The tyme being nowe spent, they were com-

Go To Modern Page No:  
Click on this link to switch between the Modern pagination for this edition and Foxe's original pagination when searching for a page number. Note that the pagination displayed in the transcription is the modern pagination with Foxe's original pagination in square brackets.
Type a keyword and then restrict it to a particular edition using the dropdown menu. You can search for single words or phrases. When searching for single words, the search engine automatically imposes a wildcard at the end of the keyword in order to retrieve both whole and part words. For example, a search for "queen" will retrieve "queen", "queene" and "queenes" etc.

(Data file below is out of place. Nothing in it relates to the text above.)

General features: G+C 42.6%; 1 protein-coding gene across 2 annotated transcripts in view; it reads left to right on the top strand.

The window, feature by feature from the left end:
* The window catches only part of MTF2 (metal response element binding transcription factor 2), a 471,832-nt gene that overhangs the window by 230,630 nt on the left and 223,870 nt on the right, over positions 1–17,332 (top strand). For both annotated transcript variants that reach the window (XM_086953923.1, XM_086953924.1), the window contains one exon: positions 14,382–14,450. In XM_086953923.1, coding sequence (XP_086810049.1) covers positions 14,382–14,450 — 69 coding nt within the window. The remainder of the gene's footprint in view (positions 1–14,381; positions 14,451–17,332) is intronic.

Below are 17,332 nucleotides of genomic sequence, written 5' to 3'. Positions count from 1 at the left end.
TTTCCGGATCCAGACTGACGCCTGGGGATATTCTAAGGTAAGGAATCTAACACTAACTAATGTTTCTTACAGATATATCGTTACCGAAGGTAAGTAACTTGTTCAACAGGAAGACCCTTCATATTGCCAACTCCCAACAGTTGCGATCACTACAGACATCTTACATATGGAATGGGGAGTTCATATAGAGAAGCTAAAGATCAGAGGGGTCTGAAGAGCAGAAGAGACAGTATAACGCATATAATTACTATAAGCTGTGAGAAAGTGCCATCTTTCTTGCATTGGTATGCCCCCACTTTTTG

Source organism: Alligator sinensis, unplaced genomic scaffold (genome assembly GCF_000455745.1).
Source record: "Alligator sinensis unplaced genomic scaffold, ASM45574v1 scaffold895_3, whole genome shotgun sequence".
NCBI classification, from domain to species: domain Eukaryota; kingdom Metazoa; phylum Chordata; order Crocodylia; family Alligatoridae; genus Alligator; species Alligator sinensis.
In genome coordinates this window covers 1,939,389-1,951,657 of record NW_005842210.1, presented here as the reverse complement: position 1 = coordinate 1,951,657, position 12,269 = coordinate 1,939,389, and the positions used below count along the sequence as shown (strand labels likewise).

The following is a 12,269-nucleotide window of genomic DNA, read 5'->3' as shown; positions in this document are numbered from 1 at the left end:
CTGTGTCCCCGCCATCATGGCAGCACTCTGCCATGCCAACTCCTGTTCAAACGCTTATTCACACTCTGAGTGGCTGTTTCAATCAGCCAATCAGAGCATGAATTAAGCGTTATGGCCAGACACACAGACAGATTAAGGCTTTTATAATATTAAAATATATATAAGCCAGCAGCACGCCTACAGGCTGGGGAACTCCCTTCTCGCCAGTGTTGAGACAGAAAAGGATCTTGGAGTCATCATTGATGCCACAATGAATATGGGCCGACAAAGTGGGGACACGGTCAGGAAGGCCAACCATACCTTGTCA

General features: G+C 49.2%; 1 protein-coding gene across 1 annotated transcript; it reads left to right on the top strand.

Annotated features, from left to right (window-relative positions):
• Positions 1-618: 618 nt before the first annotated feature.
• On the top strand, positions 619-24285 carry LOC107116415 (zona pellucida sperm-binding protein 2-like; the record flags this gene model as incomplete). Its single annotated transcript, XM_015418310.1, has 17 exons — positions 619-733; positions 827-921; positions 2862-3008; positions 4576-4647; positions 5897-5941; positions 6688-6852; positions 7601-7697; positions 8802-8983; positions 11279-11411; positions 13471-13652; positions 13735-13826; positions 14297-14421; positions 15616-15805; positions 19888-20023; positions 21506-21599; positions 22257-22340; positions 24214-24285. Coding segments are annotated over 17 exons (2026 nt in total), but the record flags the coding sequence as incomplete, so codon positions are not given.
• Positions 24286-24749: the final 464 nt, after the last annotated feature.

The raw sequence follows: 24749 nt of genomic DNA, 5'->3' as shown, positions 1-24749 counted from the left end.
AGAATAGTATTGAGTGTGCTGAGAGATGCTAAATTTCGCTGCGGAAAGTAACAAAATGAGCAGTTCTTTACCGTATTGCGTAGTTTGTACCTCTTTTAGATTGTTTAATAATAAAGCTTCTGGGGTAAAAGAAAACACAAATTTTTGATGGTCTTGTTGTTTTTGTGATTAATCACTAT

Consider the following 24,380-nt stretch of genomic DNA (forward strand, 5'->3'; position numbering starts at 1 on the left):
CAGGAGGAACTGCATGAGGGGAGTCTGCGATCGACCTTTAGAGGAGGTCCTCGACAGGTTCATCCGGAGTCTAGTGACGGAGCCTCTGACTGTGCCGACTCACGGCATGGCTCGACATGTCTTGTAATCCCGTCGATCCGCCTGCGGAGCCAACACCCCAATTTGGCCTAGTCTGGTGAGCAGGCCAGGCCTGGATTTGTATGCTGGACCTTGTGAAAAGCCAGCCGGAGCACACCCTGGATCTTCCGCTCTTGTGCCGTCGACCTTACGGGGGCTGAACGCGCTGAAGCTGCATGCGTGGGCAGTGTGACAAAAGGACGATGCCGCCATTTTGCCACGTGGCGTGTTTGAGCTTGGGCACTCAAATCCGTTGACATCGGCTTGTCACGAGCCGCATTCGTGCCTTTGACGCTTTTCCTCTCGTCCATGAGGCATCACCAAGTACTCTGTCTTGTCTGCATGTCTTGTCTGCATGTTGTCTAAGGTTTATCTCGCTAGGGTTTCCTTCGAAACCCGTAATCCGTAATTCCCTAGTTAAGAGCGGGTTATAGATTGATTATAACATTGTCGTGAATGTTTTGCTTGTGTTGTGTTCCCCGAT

Humanities Research Institute  *  HRI Online  *  Feedback
Version 2.0 © 2011 The University of Sheffield